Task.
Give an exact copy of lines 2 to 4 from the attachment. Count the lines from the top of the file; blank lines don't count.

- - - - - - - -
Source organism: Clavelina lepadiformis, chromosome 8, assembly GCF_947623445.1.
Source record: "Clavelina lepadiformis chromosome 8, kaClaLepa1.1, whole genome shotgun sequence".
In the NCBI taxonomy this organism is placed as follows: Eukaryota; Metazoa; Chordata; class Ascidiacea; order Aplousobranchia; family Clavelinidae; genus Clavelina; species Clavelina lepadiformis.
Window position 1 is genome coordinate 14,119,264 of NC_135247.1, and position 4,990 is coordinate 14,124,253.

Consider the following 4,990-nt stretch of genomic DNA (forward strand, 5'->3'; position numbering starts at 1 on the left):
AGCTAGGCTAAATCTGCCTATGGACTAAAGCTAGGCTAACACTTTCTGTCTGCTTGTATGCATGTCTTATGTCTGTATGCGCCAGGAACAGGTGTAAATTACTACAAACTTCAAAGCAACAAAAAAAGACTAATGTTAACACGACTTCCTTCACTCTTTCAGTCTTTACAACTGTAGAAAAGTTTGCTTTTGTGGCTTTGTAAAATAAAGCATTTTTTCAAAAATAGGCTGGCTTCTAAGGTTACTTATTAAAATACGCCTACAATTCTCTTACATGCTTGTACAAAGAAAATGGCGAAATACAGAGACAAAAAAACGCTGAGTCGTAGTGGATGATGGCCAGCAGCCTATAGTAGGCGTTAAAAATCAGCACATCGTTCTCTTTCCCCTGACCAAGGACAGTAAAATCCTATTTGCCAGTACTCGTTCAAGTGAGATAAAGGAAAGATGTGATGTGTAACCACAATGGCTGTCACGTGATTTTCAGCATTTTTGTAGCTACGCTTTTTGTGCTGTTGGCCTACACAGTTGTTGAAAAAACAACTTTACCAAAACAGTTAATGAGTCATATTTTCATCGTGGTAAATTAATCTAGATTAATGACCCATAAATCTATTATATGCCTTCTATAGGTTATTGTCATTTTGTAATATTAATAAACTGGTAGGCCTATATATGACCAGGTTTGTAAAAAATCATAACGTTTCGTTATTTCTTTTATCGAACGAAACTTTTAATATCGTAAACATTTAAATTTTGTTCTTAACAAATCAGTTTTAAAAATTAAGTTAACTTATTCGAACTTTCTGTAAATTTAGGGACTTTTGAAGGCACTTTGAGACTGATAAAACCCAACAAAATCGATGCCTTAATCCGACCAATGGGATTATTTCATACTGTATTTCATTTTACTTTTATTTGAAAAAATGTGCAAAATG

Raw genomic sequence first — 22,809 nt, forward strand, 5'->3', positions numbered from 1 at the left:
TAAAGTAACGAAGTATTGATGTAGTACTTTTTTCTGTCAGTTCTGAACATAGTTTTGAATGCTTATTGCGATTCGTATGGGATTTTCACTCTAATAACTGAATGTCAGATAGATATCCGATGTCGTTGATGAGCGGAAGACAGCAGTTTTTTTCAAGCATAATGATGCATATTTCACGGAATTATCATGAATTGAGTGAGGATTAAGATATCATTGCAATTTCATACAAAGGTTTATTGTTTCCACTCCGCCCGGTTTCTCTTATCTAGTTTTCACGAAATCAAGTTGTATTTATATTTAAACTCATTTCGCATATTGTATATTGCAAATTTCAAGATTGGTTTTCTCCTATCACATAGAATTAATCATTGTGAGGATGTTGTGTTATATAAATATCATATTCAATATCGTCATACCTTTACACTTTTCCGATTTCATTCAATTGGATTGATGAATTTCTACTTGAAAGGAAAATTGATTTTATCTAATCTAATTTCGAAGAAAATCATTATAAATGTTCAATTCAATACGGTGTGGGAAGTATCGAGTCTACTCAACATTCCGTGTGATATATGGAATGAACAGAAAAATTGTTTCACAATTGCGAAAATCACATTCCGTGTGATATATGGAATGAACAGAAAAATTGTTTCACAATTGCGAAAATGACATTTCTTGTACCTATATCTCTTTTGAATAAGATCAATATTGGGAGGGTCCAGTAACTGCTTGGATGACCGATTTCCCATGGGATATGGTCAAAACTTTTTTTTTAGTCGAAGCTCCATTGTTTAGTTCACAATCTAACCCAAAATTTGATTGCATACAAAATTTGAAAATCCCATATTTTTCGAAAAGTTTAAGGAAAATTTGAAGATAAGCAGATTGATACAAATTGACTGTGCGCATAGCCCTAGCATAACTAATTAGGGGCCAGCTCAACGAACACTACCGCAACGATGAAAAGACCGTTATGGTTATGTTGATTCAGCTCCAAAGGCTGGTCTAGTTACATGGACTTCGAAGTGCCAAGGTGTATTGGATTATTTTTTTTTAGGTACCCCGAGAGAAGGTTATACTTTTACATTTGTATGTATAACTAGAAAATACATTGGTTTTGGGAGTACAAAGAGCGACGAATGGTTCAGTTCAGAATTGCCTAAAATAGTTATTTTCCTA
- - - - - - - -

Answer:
Source record: "Clavelina lepadiformis chromosome 8, kaClaLepa1.1, whole genome shotgun sequence".
In the NCBI taxonomy this organism is placed as follows: Eukaryota; Metazoa; Chordata; class Ascidiacea; order Aplousobranchia; family Clavelinidae; genus Clavelina; species Clavelina lepadiformis.
Window position 1 is genome coordinate 14,119,264 of NC_135247.1, and position 4,990 is coordinate 14,124,253.